How can we say that male circumcision is “just a snip” and “not something men complain about?”

Male circumcision, he suggests, can be equally as barbaric as female genital mutilation (and I guess the very word, circumcision sanitises the process, rather in the way that processed meat in a supermarket stops people thinking about how it got there).

Male circumcision, he asserts, is often traumatic and painful. Earp mentions Nelson Mandela’s own account from “Long Walk to Freedom” where circumcision is a very definite test of masculinity, where flinching or crying out is a sign of weakness and thereby stigmatising. So, definite links to masculinity and proving one’s worthiness as a man by tolerating pain.


The big ethical issue is consent. Should children be mutilated, thereby impacting upon their entire lives, without their consent? The answer is, of course, no. If someone, as an adult chooses it for themselves, when not under duress to so do, who am I to complain?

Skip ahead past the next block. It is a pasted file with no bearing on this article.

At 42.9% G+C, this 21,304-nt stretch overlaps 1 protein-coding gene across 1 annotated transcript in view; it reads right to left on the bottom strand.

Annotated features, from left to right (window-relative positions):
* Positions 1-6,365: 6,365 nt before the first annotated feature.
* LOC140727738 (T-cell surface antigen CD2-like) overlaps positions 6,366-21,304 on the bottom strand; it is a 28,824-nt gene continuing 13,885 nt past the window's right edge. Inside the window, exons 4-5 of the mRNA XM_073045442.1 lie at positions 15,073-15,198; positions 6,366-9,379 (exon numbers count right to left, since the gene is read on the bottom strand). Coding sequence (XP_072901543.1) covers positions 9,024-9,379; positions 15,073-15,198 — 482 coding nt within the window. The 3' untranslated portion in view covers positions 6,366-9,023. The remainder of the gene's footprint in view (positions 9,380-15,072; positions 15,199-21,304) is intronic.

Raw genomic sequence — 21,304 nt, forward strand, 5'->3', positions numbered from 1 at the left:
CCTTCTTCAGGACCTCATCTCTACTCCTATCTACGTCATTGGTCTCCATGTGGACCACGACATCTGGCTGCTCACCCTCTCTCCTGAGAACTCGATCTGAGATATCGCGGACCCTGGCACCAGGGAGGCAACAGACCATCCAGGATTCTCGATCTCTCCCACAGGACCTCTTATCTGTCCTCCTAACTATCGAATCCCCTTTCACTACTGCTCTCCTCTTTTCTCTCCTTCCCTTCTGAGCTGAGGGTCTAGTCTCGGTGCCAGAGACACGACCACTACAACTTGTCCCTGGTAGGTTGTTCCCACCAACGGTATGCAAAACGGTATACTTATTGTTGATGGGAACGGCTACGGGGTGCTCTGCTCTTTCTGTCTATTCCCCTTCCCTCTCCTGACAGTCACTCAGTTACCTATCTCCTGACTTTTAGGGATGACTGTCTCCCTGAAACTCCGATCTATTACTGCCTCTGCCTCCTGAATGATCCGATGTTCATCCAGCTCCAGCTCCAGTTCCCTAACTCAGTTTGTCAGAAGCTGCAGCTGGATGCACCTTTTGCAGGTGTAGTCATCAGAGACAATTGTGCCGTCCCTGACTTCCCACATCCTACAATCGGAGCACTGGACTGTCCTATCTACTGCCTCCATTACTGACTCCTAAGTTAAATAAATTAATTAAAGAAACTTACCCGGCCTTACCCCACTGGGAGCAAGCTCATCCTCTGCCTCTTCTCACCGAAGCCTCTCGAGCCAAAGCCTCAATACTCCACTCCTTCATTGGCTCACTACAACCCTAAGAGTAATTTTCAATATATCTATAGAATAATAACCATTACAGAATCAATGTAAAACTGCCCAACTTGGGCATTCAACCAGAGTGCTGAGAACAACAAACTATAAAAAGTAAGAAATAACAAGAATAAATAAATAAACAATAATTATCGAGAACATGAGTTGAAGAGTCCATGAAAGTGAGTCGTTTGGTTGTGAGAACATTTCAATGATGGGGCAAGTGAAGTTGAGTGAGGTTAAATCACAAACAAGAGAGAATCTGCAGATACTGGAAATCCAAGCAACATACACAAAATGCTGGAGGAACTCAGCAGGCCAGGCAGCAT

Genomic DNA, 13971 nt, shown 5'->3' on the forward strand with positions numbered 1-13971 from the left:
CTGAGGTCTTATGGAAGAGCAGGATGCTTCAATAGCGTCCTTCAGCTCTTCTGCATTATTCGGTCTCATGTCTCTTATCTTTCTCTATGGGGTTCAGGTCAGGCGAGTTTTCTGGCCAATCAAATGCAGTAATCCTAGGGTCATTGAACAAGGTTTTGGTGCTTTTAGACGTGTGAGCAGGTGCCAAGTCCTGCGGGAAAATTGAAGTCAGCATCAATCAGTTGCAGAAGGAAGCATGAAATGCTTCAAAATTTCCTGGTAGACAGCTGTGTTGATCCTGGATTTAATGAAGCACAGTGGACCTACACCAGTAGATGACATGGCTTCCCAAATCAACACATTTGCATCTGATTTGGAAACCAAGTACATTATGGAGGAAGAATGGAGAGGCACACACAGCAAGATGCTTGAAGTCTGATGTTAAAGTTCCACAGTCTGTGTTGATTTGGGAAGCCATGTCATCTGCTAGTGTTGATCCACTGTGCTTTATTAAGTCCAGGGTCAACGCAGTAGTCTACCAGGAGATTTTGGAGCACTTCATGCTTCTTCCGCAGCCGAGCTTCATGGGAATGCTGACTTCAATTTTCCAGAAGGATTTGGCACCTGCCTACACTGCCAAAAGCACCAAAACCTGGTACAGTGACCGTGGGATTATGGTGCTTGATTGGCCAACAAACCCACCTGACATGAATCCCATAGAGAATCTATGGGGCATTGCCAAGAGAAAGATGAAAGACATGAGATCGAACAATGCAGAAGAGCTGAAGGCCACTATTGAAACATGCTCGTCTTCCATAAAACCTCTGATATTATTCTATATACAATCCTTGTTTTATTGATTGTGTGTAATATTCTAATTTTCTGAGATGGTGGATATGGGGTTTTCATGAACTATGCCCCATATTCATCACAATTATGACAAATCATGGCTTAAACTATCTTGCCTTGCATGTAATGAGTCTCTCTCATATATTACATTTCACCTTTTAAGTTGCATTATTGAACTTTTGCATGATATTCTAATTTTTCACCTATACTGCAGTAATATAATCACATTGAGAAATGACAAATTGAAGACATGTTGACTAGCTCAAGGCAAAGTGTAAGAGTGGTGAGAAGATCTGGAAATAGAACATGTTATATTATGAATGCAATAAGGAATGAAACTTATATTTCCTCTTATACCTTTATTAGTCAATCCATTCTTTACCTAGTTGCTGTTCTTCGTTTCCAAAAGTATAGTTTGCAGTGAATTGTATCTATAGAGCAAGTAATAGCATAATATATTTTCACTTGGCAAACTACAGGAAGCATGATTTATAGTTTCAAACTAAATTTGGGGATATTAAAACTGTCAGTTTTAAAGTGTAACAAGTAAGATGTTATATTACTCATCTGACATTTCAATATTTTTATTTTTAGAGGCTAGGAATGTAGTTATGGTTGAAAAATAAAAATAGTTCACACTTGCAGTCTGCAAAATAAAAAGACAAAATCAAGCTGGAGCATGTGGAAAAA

Many people who undergo FGM or male circumcision may not complain; they may even go on to do it to their own children. But some do complain. That, in itself, is enough to make the process highly undesirable/questionable. A good number of people are being mutilated as children without their consent.

Sexism? Ethnocentrism?

So, why do we often perceive male and female circumcision differently? I guess male circumcision, in western culture, is more common and has therefore perhaps become more accepted or, to use the term in the paper, “normalized”. FGM is still very much the exception, and most of it does not happen on our doorsteps, so it becomes a cultural problem “out there”. Earp suggests sexism and ethnocentrism have key parts to play.

Male bodies are seen as powerful, resistant to harm and open to testing. Female bodies are seen as vulnerable, in need of protection. There is thus a “gendered vulnerability” which, yes, might be deemed to be sexist because we see FGM as more of an issue than male circumcision when, in fact, we should condemn both practices for non-medical reasons (and that opens up a whole new debate) among children.